US Insights

2017: A good year for the pollsters

Jon Puleston

VP of Innovation

Politics 12.21.2017 / 00:02

vote-polling-french-election

Global election polls have been at their most accurate this year, Lightspeed data shows

Research by Kantar reveals that ‘the polls’ consistently predicted the correct outcome of every major national election held in 2017.

A study by Kantar’s Lightspeed has pointed to 2017 as a highly successful year for the polling industry. Of the 15 major international legislative and presidential election votes in 2017 where polling was conducted and published, the winning outcome was correctly forecast in all 15, and 14 out of 15 did so with an accuracy better than the international norm.

Overall, the average polling error for the 15 elections was just +/-1.9%, 24% lower than the international norm of +/-2.5%. (The international norm is based on Kantar’s international polling database of 31,000 polls covering 470 historical elections from 1936 to 2017.) The chart below illustrates the results across the 15 major elections.



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Polling companies around the world are judged by how accurately their polling projections predict the outcome of elections, so an exceptionally consistent year like this is worthy of some recognition.

In the UK this year, the polling industry predicted the result of the General Election with an average absolute error of +/- 1.5%, significantly lower than the +/- 1.9% international average for 2017. This is perhaps because of improvements made after the UK polling council review of methodology.

Other insights from the year-end analysis include:

Most accurate country:

The most accurate polls of 2017 came from France during the first round of the Presidential Election. It was a close vote with just a 5% margin separating the fourth candidate on 19% from the first on 24%. Compared to the industry average polling error for first round votes of +/-6%, the 2017 polls predicted the result with an accuracy of +/-0.2% resulting in the most accurate polling results in French history.

Most consistent country:

For the fourth election in the row, the German polling industry forecasted the result in under +/- 1.5% accuracy. The average absolute error for this year’s election was +/- 1.2%.

UK polling results outperform international average:

In the UK this year, the polling industry predicted the result of the General Election with an average absolute error of +/- 1.5%, significantly lower than the +/- 1.9% international average for 2017. This is perhaps because of improvements made after the UK polling council review of methodology.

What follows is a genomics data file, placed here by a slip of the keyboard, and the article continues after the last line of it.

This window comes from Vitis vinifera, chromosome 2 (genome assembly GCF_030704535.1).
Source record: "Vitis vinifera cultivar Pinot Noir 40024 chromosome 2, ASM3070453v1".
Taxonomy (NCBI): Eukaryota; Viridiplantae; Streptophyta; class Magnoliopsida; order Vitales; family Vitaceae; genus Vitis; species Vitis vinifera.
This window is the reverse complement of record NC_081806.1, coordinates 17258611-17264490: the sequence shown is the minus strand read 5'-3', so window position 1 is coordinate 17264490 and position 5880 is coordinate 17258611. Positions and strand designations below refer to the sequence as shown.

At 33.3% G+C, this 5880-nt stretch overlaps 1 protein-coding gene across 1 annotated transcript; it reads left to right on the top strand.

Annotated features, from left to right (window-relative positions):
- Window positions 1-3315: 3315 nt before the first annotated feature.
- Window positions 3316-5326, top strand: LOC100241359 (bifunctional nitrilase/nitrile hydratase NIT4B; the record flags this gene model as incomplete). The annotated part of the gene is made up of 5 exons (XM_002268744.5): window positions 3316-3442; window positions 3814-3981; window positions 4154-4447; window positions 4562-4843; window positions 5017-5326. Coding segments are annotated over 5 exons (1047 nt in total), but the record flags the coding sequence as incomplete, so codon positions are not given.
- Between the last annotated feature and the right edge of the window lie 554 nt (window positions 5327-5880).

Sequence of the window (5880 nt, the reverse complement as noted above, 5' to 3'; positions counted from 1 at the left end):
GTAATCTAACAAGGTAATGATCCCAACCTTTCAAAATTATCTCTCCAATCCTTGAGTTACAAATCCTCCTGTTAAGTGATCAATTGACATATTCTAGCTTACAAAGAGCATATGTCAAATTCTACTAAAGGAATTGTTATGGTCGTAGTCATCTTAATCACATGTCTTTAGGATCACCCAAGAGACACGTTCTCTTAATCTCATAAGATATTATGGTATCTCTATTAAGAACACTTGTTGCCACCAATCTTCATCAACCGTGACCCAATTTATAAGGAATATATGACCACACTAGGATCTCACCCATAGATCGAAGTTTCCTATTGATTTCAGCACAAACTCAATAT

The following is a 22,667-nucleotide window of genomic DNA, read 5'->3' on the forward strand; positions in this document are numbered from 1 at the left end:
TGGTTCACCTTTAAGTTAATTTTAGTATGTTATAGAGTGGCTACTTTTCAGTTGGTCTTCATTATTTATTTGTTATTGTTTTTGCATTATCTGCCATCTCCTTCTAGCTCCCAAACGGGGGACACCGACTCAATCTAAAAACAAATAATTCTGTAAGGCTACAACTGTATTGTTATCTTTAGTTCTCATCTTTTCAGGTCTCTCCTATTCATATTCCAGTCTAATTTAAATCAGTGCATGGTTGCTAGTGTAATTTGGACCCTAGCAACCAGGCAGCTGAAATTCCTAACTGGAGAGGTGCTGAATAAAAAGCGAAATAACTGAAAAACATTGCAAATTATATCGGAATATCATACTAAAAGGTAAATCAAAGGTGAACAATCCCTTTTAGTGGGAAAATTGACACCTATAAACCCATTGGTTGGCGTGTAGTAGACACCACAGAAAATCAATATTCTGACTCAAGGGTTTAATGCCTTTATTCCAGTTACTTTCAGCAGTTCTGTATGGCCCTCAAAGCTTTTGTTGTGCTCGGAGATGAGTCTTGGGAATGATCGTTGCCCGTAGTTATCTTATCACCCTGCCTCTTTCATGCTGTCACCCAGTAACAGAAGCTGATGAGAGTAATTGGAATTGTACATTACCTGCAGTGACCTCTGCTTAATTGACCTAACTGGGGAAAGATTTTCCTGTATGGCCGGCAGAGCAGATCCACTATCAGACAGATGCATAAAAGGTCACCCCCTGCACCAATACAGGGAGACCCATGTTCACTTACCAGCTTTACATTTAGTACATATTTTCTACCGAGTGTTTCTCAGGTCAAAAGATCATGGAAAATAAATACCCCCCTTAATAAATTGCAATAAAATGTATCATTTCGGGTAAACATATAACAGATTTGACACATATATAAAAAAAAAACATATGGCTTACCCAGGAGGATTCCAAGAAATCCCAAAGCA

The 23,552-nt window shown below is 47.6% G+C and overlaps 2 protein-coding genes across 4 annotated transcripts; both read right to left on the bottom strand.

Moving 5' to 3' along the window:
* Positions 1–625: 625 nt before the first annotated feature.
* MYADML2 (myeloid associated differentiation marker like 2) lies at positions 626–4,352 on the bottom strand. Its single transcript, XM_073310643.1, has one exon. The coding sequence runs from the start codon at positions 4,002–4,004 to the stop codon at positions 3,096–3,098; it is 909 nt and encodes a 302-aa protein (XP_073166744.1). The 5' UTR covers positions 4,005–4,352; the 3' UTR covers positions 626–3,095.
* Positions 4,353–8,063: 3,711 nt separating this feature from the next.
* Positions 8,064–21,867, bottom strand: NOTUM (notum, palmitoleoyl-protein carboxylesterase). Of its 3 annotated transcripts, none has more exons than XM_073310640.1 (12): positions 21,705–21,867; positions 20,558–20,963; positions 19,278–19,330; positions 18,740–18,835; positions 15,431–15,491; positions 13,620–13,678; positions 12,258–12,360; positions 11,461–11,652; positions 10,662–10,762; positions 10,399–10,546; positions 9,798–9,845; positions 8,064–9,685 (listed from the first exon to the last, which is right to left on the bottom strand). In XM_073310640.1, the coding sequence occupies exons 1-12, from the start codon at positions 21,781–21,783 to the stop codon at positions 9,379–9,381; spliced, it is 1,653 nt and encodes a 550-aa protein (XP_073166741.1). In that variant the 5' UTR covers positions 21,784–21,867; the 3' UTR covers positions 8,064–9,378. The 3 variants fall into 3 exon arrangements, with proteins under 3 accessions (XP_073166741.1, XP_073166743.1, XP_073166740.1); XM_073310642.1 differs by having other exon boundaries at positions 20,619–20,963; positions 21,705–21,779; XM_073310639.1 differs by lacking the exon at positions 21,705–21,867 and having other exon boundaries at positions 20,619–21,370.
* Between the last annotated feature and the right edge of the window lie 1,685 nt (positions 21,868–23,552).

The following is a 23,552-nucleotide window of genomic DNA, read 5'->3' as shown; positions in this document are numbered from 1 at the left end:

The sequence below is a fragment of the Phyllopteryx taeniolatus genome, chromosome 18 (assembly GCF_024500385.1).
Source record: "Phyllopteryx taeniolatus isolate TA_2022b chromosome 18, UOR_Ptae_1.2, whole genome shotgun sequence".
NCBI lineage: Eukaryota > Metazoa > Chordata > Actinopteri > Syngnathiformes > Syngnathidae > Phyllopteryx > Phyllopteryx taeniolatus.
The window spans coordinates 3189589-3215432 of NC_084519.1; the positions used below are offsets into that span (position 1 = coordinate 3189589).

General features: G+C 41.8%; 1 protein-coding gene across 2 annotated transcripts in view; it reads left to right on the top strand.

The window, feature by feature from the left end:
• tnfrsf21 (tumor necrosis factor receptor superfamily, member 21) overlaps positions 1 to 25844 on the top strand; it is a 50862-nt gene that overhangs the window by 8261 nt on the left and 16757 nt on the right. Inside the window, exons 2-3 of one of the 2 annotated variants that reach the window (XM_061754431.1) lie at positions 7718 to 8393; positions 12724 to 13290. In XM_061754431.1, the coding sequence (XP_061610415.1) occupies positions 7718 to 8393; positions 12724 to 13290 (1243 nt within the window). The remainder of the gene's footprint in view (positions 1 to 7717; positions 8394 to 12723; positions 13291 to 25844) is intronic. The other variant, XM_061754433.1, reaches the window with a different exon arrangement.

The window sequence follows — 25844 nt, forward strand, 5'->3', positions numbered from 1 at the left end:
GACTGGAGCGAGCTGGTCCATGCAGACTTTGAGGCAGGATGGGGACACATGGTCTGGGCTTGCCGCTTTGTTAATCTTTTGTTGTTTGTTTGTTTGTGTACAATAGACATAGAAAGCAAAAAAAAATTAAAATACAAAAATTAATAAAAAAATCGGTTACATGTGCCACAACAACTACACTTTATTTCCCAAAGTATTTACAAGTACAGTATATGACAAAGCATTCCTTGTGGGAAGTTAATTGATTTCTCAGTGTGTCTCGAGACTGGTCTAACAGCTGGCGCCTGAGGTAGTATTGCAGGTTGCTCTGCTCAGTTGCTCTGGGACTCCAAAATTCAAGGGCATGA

2015/6 election learnings:

Three prominent polling misreads in a row (the 2015 UK general election, Brexit vote and US Presidential election) led many people to question the validity of polling. A detailed post mortem evaluation of these miscalled results in the wider context of international polling norm illustrates four key points:

  • The importance of weighting transparency – so that the models behind forecasts are understood
  • Better sampling – especially in accounting for the growing importance of the over 75s as a voting block
  • More confidence in polling models – less tinkering by individual polls to better fit with the herd
  • The value of learning and sharing best practice techniques used by pollsters around the world - for example how to account for ‘shy voter effects’ and more effectively measure voter turnout.

"Polling is an enormously valuable insight into the pulse of public opinion," said Dr Michelle Harrison, CEO at Kantar Public. "We shine a light on the issues and concerns that make up the story of every unique election and support transparent democracy. At Kantar, we are investing and innovating to continue delivering accurate and insightful polling; overcoming the ever-evolving political, economic, social and geographic shifts." 

For more information, read the full report here.

Source: Lightspeed, Kantar Public

Editor's Notes

*Average errors are based on the poll on poll average absolute errors for the top 4 parties from all opinion polls conducted 7 days before the election unless stated.

To speak with the author or for inquiries, contact us. Follow @Kantar and sign up for our insight alerts.

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